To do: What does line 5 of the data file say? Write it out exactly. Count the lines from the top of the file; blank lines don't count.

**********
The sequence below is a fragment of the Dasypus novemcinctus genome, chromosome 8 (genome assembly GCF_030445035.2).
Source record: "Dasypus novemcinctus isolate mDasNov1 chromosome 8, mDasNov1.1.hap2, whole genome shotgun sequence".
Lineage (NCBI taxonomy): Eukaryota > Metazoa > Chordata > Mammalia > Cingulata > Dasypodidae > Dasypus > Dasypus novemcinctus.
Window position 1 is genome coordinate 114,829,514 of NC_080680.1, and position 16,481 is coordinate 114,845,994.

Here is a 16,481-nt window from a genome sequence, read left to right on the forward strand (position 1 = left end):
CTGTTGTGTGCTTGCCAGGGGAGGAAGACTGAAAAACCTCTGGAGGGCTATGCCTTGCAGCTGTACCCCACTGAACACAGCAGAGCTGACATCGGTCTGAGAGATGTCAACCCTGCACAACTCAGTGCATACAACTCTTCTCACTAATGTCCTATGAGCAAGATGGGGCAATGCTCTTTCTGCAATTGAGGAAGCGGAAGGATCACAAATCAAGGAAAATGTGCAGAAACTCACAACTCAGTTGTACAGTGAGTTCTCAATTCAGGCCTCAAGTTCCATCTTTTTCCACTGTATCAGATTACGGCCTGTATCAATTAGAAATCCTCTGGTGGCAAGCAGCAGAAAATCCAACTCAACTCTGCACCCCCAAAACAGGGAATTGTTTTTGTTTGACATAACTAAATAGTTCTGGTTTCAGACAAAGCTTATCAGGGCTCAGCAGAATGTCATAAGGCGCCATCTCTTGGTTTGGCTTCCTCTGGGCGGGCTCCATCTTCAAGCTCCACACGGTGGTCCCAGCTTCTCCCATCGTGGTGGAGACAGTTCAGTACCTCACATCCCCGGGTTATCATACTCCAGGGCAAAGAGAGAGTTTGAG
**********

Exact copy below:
Here is a 16,481-nt window from a genome sequence, read left to right on the forward strand (position 1 = left end):